LAKE FOREST – Six years, 10 months, 27 days.
Perhaps you prefer to break it down by hours: 60,528.
Or minutes: 3,631,680.
Or seconds: 217,900,800.
That’s how much time has passed since the Bears marched all the way to Super Bowl XLI. Since then, every season except for one has ended just like it did Monday, with somber players cleaning out their lockers before the start of the playoffs.
For most of us, six years represents an extended blink on the scale of time.
In the NFL, it’s an eternity.
As of now, a half-dozen Bears players remain from the 2006 Super Bowl squad: Lance Briggs, Roberto Garza, Devin Hester, Charles Tillman, Robbie Gould and Patrick Mannelly.
A few months from now, how many will remain?
Two? Maybe three?
That thought kept resurfacing as the Bears filed into the locker room Monday at Halas Hall before parting ways for a long winter. Players packed boxes with personal items, tossed old shoes into a bin, and signed out with the equipment manager.
It’s become a common scene as other teams prepare for promise-filled playoff runs. Yes, the Bears won a playoff game in 2010, but their offseason has started early in six of the past seven seasons as they have failed to reach the postseason.
Time is ticking fast.
Most of the Super Bowl alums might soon be gone.
Take Garza, the veteran guard-turned-center who will turn 35 in March. His contract is up, and it’s possible that the Bears will look to sign a younger player.
“I’m going to definitely want to come back,” Garza said. “I feel like I can still play.”
Or take Tillman, the greatest cornerback in the 93-year history of the franchise. Tillman has been a takeaway machine since he arrived in 2003, but he will turn 33 in March and is set to become an unrestricted free agent.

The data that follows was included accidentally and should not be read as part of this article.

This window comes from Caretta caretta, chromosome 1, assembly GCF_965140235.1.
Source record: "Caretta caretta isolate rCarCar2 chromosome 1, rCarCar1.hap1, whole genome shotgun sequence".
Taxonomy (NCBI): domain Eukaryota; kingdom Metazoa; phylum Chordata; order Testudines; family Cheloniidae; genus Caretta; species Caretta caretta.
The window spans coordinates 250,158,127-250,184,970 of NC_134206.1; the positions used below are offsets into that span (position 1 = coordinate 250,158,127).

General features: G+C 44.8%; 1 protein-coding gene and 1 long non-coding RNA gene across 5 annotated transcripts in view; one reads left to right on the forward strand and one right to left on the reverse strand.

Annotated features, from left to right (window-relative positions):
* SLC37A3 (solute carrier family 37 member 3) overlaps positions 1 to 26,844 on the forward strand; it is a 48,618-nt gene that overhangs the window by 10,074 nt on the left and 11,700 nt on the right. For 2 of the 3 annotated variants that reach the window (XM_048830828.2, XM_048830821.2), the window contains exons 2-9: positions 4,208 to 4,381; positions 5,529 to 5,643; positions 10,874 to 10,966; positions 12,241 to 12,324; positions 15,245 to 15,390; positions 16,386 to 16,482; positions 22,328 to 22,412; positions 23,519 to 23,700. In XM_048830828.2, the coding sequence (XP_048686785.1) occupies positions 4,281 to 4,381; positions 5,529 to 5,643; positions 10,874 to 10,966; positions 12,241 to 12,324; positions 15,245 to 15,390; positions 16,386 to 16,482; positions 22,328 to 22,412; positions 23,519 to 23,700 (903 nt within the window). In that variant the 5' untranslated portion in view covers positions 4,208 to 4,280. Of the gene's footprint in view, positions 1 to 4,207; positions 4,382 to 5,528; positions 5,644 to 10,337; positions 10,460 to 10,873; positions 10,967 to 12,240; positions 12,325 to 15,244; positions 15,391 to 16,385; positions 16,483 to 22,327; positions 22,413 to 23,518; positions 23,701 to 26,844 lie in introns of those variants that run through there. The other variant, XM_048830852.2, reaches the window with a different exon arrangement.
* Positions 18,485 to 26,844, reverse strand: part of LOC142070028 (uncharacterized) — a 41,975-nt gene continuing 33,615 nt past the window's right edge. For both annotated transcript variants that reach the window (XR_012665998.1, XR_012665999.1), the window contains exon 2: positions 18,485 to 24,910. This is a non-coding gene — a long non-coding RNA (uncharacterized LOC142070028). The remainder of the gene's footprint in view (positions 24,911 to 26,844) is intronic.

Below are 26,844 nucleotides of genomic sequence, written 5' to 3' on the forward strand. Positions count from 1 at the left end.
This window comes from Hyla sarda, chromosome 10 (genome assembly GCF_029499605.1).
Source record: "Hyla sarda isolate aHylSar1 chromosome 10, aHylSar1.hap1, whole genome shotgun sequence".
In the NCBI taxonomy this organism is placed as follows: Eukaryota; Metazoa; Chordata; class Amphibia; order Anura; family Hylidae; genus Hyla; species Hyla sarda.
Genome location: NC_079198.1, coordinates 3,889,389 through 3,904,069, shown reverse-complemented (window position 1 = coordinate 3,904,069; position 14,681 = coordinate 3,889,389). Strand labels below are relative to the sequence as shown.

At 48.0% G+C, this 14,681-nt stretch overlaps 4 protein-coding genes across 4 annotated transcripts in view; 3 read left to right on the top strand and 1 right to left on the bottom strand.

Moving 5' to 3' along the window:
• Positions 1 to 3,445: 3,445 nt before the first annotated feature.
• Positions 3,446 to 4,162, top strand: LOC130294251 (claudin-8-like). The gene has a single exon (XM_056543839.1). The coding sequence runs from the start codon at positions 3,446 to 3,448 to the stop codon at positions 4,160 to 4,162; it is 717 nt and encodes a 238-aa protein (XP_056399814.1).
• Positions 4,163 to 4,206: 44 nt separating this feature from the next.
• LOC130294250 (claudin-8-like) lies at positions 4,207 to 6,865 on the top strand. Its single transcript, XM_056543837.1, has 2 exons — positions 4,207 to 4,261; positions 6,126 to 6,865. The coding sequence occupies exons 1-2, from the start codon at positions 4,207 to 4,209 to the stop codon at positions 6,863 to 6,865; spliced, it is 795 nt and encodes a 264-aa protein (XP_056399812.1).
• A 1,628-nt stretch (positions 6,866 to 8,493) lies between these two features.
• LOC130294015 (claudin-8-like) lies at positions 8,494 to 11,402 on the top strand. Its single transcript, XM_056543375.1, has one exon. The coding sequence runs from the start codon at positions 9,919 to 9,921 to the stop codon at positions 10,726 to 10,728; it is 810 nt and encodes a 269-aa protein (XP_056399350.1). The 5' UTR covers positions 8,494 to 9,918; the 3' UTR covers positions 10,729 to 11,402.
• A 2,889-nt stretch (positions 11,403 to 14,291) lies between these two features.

Could Tillman be wearing another jersey come next fall?
“I have some options,” Tillman said. “I have some thoughts. I have some decisions that I have to make [about] what’s best for myself and my family and my football career.”
Or take Hester, the greatest kick returner in the history of the NFL. Hester will be a free agent and would like to return to the Bears, but how much financial flexibility might the team have for an aging player whose role is limited to special teams?
“I really want to know right away,” said Hester, 31. “I am the type of guy, I don’t want to go through the whole offseason not knowing where I am going to be at.
“I want to retire as a Bear. I put in too much hard work here and did a lot of things around here. I am pretty sure the fans want me back. So, who knows?”
The same holds true for Mannelly, a precise but relatively pricey long snapper who will turn 39 in April. Equally murky is what the future holds for Briggs, 33, who never seemed to embrace the post-Lovie Smith, post-Brian Urlacher era this season. Briggs is under contract, but who’s to say the Bears won’t make some calls to test his market value?
That leaves Gould, who re-signed with the Bears last week, as the lone bridge from the Super Bowl team who is certain to return.
Amid so much uncertainty, Tillman and his fellow Super Bowl veterans are ready to accept whatever comes next in their football careers.
“I think I’m OK with it,” Tillman said. “I think it’s the first time in my life that I’ve had to make decisions like this. …
“I’m not stressing. I’m not worried about it. Whatever happens is going to happen. Whatever happens is going to be for the good.”
Whatever happens, the group seems to have no hard feelings.
“It’s the start of something really special here,” Garza said. “And hopefully I continue to be a part of it.”
• Shaw Media sports columnist Tom Musick can be reached at email@example.com and on Twitter @tcmusick.